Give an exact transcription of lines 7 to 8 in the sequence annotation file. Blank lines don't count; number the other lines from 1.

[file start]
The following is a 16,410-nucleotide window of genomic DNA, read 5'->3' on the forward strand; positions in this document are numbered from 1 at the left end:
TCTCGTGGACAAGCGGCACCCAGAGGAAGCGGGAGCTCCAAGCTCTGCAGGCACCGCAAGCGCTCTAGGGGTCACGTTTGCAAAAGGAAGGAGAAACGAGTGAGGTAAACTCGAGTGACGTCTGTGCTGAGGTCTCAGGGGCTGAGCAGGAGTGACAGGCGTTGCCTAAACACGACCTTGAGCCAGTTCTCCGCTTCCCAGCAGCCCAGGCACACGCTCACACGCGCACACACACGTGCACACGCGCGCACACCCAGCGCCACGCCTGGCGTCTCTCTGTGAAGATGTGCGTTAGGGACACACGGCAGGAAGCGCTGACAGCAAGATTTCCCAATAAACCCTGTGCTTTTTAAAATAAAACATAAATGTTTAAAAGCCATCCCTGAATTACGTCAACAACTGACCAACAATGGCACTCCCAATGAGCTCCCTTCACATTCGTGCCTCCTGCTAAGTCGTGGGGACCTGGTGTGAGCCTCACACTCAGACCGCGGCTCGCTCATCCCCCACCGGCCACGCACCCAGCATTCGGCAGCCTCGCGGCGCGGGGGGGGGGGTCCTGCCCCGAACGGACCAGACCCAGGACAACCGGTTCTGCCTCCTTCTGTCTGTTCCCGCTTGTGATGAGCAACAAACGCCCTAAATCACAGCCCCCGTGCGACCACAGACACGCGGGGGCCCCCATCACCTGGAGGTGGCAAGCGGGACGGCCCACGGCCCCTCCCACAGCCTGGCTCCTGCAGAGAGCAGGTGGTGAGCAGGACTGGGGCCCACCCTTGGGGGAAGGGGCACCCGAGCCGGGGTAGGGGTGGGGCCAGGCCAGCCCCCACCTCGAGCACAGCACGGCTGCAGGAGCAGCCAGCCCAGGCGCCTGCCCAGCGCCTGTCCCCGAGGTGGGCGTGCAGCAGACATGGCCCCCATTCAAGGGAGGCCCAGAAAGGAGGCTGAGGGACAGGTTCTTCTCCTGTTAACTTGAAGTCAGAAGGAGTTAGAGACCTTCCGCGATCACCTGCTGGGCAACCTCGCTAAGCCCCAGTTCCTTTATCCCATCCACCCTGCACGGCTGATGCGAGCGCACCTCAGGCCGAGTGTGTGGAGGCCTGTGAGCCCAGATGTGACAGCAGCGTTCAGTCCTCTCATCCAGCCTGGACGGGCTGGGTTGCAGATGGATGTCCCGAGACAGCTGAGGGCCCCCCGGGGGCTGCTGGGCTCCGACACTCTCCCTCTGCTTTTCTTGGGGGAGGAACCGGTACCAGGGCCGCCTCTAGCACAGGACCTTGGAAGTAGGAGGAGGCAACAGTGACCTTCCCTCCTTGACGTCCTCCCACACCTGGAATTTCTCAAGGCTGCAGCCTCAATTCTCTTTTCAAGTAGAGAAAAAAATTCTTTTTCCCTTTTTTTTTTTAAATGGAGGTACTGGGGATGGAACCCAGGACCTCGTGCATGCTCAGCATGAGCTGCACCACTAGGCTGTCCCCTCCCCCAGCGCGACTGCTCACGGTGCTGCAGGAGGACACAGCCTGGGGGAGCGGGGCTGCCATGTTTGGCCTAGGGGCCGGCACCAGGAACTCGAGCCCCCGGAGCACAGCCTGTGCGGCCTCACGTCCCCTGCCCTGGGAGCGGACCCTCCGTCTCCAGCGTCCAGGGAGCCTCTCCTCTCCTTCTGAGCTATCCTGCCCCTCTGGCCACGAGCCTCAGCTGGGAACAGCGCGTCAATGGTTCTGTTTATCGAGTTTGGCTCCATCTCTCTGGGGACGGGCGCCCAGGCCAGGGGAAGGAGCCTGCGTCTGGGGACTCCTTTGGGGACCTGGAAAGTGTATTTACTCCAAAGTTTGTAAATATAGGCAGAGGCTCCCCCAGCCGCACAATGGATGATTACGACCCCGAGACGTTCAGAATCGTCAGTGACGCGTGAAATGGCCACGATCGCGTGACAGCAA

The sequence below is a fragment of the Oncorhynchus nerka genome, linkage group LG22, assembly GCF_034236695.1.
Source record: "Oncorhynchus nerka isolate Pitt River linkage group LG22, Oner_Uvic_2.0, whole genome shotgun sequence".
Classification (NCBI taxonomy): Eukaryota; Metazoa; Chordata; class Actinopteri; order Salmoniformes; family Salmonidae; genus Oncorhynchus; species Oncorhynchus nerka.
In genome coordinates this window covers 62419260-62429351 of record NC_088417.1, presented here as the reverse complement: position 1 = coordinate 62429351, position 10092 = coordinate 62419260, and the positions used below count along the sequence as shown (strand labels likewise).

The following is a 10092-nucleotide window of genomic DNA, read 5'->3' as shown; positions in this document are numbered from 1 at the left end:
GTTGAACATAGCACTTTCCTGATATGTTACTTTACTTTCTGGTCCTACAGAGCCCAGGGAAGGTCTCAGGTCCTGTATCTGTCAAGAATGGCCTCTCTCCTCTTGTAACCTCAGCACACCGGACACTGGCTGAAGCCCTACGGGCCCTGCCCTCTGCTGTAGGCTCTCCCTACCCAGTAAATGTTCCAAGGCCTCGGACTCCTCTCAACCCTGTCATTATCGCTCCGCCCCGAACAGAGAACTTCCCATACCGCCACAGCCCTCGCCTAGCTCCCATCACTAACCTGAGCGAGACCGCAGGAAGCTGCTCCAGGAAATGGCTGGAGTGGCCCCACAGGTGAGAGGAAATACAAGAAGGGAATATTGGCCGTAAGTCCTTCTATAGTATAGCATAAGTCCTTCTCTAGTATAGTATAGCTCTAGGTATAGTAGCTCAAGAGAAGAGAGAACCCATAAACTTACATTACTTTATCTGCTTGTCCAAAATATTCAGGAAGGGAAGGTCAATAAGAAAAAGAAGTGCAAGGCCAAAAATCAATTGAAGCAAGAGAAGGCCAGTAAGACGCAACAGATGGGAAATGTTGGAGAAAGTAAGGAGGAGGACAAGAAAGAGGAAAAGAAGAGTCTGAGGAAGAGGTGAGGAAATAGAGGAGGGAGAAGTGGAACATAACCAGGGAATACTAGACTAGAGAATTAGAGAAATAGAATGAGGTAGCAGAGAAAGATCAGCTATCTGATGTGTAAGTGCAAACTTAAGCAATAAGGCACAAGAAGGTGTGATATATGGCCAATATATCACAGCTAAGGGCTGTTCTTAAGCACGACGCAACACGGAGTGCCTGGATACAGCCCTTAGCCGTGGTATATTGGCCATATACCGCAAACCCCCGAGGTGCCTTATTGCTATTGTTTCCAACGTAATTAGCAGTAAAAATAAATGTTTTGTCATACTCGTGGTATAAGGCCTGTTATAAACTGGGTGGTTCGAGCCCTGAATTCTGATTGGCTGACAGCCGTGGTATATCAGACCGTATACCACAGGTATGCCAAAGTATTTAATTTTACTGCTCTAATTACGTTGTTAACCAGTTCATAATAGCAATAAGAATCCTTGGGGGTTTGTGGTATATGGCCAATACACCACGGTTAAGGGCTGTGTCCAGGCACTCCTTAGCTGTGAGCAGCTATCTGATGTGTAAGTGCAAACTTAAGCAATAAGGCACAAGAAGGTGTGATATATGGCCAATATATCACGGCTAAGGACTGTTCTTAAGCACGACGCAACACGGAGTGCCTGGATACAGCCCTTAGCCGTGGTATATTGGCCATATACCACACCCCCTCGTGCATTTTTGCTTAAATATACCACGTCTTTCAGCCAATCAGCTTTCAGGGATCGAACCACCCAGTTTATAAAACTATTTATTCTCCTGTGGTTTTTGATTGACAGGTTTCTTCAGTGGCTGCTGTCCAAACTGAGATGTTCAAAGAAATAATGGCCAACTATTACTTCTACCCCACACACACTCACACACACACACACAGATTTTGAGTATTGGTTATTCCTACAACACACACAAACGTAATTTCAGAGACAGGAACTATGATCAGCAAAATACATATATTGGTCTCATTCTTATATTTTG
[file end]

The following is a 10092-nucleotide window of genomic DNA, read 5'->3' as shown; positions in this document are numbered from 1 at the left end:
GTTGAACATAGCACTTTCCTGATATGTTACTTTACTTTCTGGTCCTACAGAGCCCAGGGAAGGTCTCAGGTCCTGTATCTGTCAAGAATGGCCTCTCTCCTCTTGTAACCTCAGCACACCGGACACTGGCTGAAGCCCTACGGGCCCTGCCCTCTGCTGTAGGCTCTCCCTACCCAGTAAATGTTCCAAGGCCTCGGACTCCTCTCAACCCTGTCATTATCGCTCCGCCCCGAACAGAGAACTTCCCATACCGCCACAGCCCTCGCCTAGCTCCCATCACTAACCTGAGCGAGACCGCAGGAAGCTGCTCCAGGAAATGGCTGGAGTGGCCCCACAGGTGAGAGGAAATACAAGAAGGGAATATTGGCCGTAAGTCCTTCTATAGTATAGCATAAGTCCTTCTCTAGTATAGTATAGCTCTAGGTATAGTAGCTCAAGAGAAGAGAGAACCCATAAACTTACATTACTTTATCTGCTTGTCCAAAATATTCAGGAAGGGAAGGTCAATAAGAAAAAGAAGTGCAAGGCCAAAAATCAATTGAAGCAAGAGAAGGCCAGTAAGACGCAACAGATGGGAAATGTTGGAGAAAGTAAGGAGGAGGACAAGAAAGAGGAAAAGAAGAGTCTGAGGAAGAGGTGAGGAAATAGAGGAGGGAGAAGTGGAACATAACCAGGGAATACTAGACTAGAGAATTAGAGAAATAGAATGAGGTAGCAGAGAAAGATCAGCTATCTGATGTGTAAGTGCAAACTTAAGCAATAAGGCACAAGAAGGTGTGATATATGGCCAATATATCACAGCTAAGGGCTGTTCTTAAGCACGACGCAACACGGAGTGCCTGGATACAGCCCTTAGCCGTGGTATATTGGCCATATACCGCAAACCCCCGAGGTGCCTTATTGCTATTGTTTCCAACGTAATTAGCAGTAAAAATAAATGTTTTGTCATACTCGTGGTATAAGGCCTGTTATAAACTGGGTGGTTCGAGCCCTGAATTCTGATTGGCTGACAGCCGTGGTATATCAGACCGTATACCACAGGTATGCCAAAGTATTTAATTTTACTGCTCTAATTACGTTGTTAACCAGTTCATAATAGCAATAAGAATCCTTGGGGGTTTGTGGTATATGGCCAATACACCACGGTTAAGGGCTGTGTCCAGGCACTCCTTAGCTGTGAGCAGCTATCTGATGTGTAAGTGCAAACTTAAGCAATAAGGCACAAGAAGGTGTGATATATGGCCAATATATCACGGCTAAGGACTGTTCTTAAGCACGACGCAACACGGAGTGCCTGGATACAGCCCTTAGCCGTGGTATATTGGCCATATACCACACCCCCTCGTGCATTTTTGCTTAAATATACCACGTCTTTCAGCCAATCAGCTTTCAGGGATCGAACCACCCAGTTTATAAAACTATTTATTCTCCTGTGGTTTTTGATTGACAGGTTTCTTCAGTGGCTGCTGTCCAAACTGAGATGTTCAAAGAAATAATGGCCAACTATTACTTCTACCCCACACACACTCACACACACACACACAGATTTTGAGTATTGGTTATTCCTACAACACACACAAACGTAATTTCAGAGACAGGAACTATGATCAGCAAAATACATATATTGGTCTCATTCTTATATTTTG